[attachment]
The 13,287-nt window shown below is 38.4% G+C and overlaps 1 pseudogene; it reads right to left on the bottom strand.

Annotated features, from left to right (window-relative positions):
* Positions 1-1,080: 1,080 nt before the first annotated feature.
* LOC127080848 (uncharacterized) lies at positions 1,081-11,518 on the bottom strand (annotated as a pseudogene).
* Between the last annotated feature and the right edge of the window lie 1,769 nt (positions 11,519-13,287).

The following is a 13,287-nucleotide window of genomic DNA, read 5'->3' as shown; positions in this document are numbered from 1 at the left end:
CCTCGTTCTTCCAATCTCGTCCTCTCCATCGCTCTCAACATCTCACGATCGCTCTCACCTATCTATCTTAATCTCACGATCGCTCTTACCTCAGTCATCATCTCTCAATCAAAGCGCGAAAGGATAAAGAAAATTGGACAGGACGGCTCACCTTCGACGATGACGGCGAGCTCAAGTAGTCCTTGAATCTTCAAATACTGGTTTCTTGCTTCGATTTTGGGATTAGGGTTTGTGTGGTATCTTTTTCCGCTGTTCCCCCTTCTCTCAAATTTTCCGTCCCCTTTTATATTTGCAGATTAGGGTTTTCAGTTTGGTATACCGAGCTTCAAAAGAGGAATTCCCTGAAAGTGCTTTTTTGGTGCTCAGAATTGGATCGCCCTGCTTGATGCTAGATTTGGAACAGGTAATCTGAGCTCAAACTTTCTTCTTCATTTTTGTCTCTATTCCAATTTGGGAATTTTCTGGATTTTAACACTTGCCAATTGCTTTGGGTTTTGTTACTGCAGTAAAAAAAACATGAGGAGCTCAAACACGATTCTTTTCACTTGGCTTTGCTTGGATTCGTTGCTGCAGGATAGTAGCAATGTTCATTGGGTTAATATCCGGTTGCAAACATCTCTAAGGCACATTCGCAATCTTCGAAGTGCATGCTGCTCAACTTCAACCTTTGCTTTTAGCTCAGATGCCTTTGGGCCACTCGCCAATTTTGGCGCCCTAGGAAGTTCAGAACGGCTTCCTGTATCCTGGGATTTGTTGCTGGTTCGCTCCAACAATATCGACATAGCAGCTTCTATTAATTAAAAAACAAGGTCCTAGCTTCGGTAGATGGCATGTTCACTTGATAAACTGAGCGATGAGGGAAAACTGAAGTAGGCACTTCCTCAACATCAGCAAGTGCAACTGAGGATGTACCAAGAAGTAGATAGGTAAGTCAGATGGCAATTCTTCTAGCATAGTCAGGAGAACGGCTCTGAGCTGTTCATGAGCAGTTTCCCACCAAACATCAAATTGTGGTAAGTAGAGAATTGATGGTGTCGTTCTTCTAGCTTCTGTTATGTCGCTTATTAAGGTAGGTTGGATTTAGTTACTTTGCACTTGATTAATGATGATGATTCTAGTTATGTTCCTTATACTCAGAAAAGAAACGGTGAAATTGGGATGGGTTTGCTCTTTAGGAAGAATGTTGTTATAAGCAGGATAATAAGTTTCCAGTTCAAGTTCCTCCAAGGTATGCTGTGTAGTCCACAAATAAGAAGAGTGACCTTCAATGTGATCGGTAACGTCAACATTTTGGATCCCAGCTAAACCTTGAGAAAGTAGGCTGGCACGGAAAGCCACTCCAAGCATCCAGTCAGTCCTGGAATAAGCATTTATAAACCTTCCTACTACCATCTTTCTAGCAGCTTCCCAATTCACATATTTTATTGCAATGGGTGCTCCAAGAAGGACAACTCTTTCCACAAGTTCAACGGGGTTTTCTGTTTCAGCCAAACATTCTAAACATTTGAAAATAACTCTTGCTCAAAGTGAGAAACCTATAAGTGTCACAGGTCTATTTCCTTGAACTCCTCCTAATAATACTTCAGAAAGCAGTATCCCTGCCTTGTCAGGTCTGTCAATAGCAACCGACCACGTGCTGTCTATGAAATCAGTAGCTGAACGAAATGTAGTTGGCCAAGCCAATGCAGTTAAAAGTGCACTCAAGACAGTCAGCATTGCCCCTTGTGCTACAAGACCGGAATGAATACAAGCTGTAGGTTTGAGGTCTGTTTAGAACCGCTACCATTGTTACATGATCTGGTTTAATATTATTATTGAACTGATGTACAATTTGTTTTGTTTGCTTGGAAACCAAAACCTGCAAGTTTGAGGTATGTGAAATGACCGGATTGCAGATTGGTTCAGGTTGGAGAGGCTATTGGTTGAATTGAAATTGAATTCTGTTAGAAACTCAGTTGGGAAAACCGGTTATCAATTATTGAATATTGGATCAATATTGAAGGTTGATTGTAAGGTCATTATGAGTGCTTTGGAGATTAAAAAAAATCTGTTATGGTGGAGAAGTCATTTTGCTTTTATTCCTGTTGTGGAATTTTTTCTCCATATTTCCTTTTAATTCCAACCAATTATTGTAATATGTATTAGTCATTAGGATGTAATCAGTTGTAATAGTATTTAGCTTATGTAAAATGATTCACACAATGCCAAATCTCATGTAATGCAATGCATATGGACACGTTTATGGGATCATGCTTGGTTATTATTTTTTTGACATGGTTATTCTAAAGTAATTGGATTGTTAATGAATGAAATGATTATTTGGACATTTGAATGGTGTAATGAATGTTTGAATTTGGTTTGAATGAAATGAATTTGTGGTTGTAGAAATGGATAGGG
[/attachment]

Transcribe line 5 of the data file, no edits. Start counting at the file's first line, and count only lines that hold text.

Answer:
* Between the last annotated feature and the right edge of the window lie 1,769 nt (positions 11,519-13,287).